Taking its departure from choreographer Elisabeth Motley’s lived experience of neurodivergence, Colored Shadow considers embodiments of seizure, psychosis and cognitive, and physical disability as original creativities. This 2nd episode in Motley’s long-form practice-as-research offers a crip performance practice that resists categorizations of the body and proposes a broad and multiple disability representation. Solo dance scores emerging from medical archives are practiced in spontaneous co-creation with live projected film scores composed by Brent Felker. The projection design as a site of light and capture generates non-linear maps that decenter notions of compulsory time and space. Colored Shadow is dislocated from the theater in order to unsettle the territory of a stage/body. A rhizomatic sculpture created by artist Jillian Rose is utilized as a cartographic and modular performance space. The sculpture is deconstructed and reconstituted as a crip landscape with which dance + projectipn assembles mutually. Integrally contributing to this research is long-time collaborator Cory Nakasue who offers a non-traditional dramaturgy of astrology, poetics, and somatization.
As a proposal for radical neurodivergent knowing, Colored Shadow uses rhizomatic procedures – in particular map-making – as a framework to (dis)organize. After ginger, asparagus, Lily of the Valley, and ant nests, rhizomes possess original cartographic capability. They do not follow traces of other structures and instead randomly chart a unique orientation through the earth. Similarly, Colored Shadow practices map-making to overwrite. It authors a new topography out of the archival charts, graphs, MRIs, and clinical notes connected to the choreographer’s hospitalizations and medicalization for a recurring brain disease. Colored Shadow as a performance practice produces the body as an active site of cultural contestation while prising open possibilities for all rhythms of neurological expressivity.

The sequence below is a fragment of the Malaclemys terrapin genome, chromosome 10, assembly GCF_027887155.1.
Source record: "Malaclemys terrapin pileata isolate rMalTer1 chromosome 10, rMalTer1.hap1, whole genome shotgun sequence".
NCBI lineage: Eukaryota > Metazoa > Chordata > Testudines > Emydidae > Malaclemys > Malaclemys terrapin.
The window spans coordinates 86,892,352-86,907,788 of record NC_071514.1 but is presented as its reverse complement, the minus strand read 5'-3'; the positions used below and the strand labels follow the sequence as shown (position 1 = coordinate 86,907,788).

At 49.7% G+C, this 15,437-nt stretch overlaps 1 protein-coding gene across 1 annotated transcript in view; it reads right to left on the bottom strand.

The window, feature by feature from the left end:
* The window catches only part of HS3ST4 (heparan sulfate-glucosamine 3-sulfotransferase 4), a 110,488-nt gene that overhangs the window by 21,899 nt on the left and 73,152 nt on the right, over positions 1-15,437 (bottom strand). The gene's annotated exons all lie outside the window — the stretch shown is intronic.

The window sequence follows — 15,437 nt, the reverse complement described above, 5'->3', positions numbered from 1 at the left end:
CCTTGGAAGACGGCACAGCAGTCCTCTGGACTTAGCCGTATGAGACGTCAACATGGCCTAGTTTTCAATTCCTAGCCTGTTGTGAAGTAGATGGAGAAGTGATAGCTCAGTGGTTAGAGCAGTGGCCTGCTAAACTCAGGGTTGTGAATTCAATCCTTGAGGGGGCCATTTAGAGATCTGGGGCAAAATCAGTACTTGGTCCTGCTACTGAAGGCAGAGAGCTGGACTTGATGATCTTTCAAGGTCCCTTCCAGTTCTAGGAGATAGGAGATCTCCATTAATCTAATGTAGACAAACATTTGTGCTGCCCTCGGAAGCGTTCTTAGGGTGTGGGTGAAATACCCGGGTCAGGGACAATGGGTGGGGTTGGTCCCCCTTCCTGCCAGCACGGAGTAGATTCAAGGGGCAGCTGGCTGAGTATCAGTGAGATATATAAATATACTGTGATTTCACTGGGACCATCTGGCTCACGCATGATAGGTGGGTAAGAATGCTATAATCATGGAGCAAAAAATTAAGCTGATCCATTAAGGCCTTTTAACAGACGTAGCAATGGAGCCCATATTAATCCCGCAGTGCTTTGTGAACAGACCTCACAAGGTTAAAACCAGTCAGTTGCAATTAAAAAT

“All the time shadows had to borrow the colors of the objects on which they would fall” (Mukhopadhyay, 2008: 21).
Where + When
Cornell Creative Arts Center Parking Lot (Entrance at 88 Bruyn Ave. Kingston, NY 12401)
Friday, June 11th and Saturday, June 12th at 8:30 pm.
Rain date: Friday, June 18th at 8:30 pm
This event will be outdoors, attentive to Covid-19 protocols, and social distancing.
There will be no traditional seating at this event (approximately 35 minutes in duration). Limited seating will be made available. This location is wheelchair accessible. An audio description of the performance will be made available. If you have particular access requirements, do get in touch with ASK at 845-338-0333 or email@example.com to discuss these.
As a guest of the Kingston Community
This project and previous episodes of this project have intensely collaborated with dramaturg and Munsee Lenape (also known as Kingston, NY) resident Cory Nakasue since 2018. Colored Shadow visits and takes place in Kingston in order to broaden its interdependence with Nakasue and expand a growing web of disability culture inclusion. The project intentionally stems toward community exchange, collaborating with Kingston artists Brent Felker (Film), Sasa (Costume), and Jillian Rose (Sculpture), as well as the Arts Society of Kingston, and Cornell Creative Arts Center. Colored Shadow as an ephemera visits as a mode of interrogating power systems and rootedness – it does not stay. Recognizing the inherent problematization of visitation, this research has consciously endeavored to exchange. In keeping, this project and its collaborators honor the stolen land of the Munsee Lenape.
Land Acknowledgement: The Cornell Creative Arts Center recognizes, acknowledges and respects the Munsee Lenape Peoples as traditional stewards of the land our building is located on. We pay respect to Munsee Lenape peoples past, present, and future and their continuing presence in the homeland and throughout the indigenous diaspora.